Mexico City is a sprawling metropolis that is home to almost 22 million people. Even though a 2016 crowdsourcing effort created a map of the routes serviced by self-employed bus drivers to make it easier to navigate the city, an article published in 2017 was hoping to soon say Adios to the decentralized, polluting, slow services that account for 17 million passenger rides a day. Today it is still going strong.

Thousands of drivers are individually licensed to each service a particular route, and buy or rent their own vehicles, rather than work as employees of a bus company. They earn varied amounts based on the number of passengers they carry, and several drivers may operate on the same route, sometimes racing each other when they see people waiting to get a ride. At quieter times, some drivers have been known to switch routes in a search for passengers, making any semblance of a regular service a real problem for residents and visitors alike.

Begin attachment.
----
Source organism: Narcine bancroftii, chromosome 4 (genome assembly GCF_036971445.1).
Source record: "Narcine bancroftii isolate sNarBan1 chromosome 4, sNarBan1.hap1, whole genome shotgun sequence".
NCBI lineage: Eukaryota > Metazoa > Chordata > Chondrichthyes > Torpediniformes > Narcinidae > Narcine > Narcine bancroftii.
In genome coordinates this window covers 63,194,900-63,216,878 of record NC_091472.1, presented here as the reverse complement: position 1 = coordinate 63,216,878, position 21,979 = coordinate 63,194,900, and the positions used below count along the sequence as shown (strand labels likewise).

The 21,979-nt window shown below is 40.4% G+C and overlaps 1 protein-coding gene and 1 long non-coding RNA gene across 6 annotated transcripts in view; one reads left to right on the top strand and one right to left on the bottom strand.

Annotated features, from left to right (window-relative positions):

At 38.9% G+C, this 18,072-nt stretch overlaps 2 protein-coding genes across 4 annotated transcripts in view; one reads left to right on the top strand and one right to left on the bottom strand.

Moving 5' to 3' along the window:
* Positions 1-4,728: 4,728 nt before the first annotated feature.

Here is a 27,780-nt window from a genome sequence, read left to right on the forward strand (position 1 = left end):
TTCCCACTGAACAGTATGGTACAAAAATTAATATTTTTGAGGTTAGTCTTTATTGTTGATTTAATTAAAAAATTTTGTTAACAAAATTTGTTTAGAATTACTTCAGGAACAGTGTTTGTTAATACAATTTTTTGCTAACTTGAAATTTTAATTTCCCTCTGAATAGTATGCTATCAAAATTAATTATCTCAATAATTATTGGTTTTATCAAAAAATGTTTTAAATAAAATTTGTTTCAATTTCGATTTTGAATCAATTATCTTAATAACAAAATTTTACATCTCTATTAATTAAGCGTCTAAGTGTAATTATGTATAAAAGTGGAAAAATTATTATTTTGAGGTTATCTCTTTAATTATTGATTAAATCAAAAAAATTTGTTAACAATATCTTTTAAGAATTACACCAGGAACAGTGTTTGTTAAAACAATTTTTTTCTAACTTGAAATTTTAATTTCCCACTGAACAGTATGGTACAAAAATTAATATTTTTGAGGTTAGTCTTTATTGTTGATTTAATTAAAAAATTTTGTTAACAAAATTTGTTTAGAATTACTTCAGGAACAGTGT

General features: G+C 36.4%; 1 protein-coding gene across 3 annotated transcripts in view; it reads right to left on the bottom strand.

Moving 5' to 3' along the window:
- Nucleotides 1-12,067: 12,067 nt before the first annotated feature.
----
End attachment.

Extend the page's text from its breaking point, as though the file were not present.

In 2013 the government created the Laboratory for the City – a creative think tank tasked with finding creative solutions to the city’s problems. A team of 20 people with credentials as urban geographers, political scientists, social scientists and data experts work alongside artists, designers, filmmakers, historians, philosophers, writers and activists to generate cross-disciplinary solutions.

The lab developed its Mapatón app in 2016 which gamified using the microbuses in a collective intelligence exercise. Each time a bus passenger mapped a route from A to B they earned points, earning more points on longer journeys. The points could be exchanged for rewards, such as cash and electronics. Just 4,000 public transport users, a tiny fraction of the overall bus using public, reported journeys covering almost 50,000 kilometres in only two weeks. The data they provided gave the city’s transport authorities valuable information on the bus routes, length of journeys, passage frequency, duration, and fares.

This impressive feat was accomplished with a budget of less than US$15,000.  No wonder at least six international cities expressed interest in developing their own version of Mapatón.

Have you any similar examples of civic authorities collecting intelligence from the general public that you can share with us?